It appears that the Farmville Auto Service Company was a partnership and not a corporation. If it had been the latter it could have claimed no homestead even if this had been merely a personal judgment. Being a partnership, the partners, if not already possessed of a homestead, could have claimed it against a mere personal judgment, but this was a personal privilege, and if the defendants, duly served with summons and appearing in the action, did not take any exception to the decree directing a sale of the property to satisfy the lien without the reservation of a homestead, they are estopped by the judgment. Indeed, they could have had no homestead as against the lien which was adjudged against them — and certainly the owners of judgments docketed against them subsequent to the docketing of the judgment in this case cannot avail themselves of the plea that the homestead should have been set off as against this judgment. The right to a homestead is a personal privilege.
The only defect set up by the defendant is that Lee County was the wrong venue for this action, in which both the debt and the lien were adjudged, and the sale directed to be made under the lien which had been duly filed in Pitt.
Prior to the Code of 1868, a defect of venue was jurisdictional and ground for the dismissal of the action on a plea in abatement. Smith v. Morehead, 59 N.C. 361; Killian v. Fulbright, 25 N.C. 9. This was changed by the Code of Civil Procedure adopted in 1868. Therein the provision, now C. S., 463, required the following causes of action to be brought in the county in which the subject of the action or some part thereof is situated, i. e., for recovery of real property; partition of real property; foreclosure of a mortgage of real property; and for recovery of personal property. C. S., 464, prescribes that actions for certain causes therein named should "be tried in the county where the cause of action, or some part thereof, arose," both of these sections adding, "subject to the power of the court to change the place of trial." C. S., 465, prescribes that actions upon official bonds and against executors and administrators, in their official capacity, shall be tried in the county where their bonds were given. C. S., 466, prescribes the venue for actions by and against domestic corporations; and C. S., 467, the venue in actions against foreign corporations. Section 468 prescribes the venue in actions against railroads; and section 469 provides: " Venue. In all other cases the action must be tried in the county in which the plaintiffs or the defendants, or any of them, reside at its commencement," etc., "subject" (as the other provisions are) "to the power of the court to change the place of trial." Section 467 provides specifically as follows: "If the county designated for that purpose in the summons and complaint is not the proper one, the action may, however, be tried therein, unless the defendant, before the time of answering expires, demands in writing that the trial be conducted in the proper county, and the place of trial is thereupon changed by consent of parties or by order of the court."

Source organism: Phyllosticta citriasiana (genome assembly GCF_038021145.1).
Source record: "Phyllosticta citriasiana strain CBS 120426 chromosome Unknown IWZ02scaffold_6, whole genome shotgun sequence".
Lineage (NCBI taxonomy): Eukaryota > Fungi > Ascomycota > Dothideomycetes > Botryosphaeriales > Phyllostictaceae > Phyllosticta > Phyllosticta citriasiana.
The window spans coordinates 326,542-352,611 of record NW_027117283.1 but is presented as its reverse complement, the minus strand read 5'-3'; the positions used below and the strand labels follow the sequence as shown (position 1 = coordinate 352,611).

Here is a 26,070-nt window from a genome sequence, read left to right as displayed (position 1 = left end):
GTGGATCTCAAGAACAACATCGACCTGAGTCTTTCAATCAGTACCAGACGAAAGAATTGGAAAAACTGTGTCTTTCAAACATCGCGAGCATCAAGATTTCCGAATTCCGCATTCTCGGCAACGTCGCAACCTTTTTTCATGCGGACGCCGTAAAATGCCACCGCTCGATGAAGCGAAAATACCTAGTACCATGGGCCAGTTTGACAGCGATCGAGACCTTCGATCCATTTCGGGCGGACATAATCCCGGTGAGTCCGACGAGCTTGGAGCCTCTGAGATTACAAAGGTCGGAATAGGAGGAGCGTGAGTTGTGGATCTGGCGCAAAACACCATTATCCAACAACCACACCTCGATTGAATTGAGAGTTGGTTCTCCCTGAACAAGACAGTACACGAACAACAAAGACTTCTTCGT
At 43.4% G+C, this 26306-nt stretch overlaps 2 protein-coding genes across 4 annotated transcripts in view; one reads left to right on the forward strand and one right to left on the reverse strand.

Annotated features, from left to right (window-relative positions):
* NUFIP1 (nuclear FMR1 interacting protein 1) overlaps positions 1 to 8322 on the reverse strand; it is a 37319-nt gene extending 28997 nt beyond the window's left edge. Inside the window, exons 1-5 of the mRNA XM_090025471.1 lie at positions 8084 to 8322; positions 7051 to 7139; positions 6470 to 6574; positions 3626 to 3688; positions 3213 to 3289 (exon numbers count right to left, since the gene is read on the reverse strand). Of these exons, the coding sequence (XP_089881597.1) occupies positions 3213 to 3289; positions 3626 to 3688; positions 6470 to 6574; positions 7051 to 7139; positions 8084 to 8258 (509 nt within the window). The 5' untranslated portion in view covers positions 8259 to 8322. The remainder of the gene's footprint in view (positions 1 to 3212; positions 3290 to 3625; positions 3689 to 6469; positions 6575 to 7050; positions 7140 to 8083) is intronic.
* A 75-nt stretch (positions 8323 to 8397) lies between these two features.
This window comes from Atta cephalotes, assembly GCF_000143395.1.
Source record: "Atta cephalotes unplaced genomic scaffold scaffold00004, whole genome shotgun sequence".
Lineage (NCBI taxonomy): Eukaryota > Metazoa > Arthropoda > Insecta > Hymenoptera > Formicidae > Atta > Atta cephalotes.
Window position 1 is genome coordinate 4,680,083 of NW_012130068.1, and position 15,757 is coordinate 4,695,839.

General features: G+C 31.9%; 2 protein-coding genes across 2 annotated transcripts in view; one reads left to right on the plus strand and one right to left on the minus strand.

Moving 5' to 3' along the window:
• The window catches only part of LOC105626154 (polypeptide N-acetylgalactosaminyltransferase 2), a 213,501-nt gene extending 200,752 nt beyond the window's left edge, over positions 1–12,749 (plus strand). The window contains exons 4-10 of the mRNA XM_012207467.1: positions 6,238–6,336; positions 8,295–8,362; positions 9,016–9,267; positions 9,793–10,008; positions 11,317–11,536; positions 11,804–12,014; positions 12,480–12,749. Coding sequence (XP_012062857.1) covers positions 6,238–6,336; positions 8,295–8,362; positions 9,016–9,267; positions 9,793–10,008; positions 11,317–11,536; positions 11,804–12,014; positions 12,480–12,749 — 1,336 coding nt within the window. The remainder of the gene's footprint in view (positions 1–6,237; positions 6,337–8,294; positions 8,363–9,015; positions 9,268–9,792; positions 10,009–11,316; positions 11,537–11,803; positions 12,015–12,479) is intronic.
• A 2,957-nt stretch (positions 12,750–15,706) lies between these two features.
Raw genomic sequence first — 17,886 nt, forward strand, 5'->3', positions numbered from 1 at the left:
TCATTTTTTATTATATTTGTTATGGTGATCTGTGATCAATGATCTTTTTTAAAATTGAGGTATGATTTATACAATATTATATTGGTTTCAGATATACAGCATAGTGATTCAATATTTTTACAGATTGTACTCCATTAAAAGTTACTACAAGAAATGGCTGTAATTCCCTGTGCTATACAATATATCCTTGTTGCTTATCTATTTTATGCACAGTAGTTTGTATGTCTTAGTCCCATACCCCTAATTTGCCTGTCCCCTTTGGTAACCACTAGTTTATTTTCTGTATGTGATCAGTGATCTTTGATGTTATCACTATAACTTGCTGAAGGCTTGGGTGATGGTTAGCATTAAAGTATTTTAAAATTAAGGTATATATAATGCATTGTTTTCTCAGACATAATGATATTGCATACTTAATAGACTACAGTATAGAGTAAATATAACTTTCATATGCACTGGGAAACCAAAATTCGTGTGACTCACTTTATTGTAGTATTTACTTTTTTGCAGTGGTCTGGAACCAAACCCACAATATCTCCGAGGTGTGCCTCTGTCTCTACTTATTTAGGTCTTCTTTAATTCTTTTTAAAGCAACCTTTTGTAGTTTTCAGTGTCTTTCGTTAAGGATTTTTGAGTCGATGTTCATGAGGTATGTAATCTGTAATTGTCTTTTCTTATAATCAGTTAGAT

The lien sued upon in this action was duly filed in the county of Pitt, where the land lay. It is not provided in any of these sections where the action to foreclose such lien should be brought, but if it had been brought in any of those cases where the venue is specifically prescribed, still the error in the venue would not have been fatal, and a judgment obtained in any county where the action was brought would not have been invalid for error in the venue, "unless the defendant, before the time of answering expired, demanded in writing that the trial be conducted in the proper county, and the place of trial is thereupon changed by consent of parties, or by order of the court." It has been repeatedly affirmed that "failure to demand change of venue in apt time is a waiver of the right." McArthur v. Griffith, 147 N.C. 545; Allen-Fleming Co. v. R. R., 145 N.C. 37; Garrett v. Bear, 144 N.C. 26, and numerous other cases cited under C. S., 470.
There is no venue prescribed as to an action to foreclose the lien under which this property was sold; and, therefore, for a stronger reason, this action, which was brought in another county than that where the property lay, is valid. There was no motion to remove to Pitt County made by the defendant upon whom the summons in the action was duly served. Indeed, the proceedings in all respects, from start to finish, according to the facts agreed, were admitted to be regular except for the allegation that Lee County was the wrong venue. It appears from C. S., 469, that the venue was not required to be in any other county, and under C. S., 470, even if the venue was wrong, the failure to demand change of venue in apt time cured the defect.
If the action had been brought in Lee County to foreclose a mortgage upon land lying in Pitt, a decree of foreclosure appointing a commissioner to sell said land rendered in Lee, there being no motion to remove taken in apt time, would have been valid. C. S., 470.
Upon the facts agreed, the judgment must be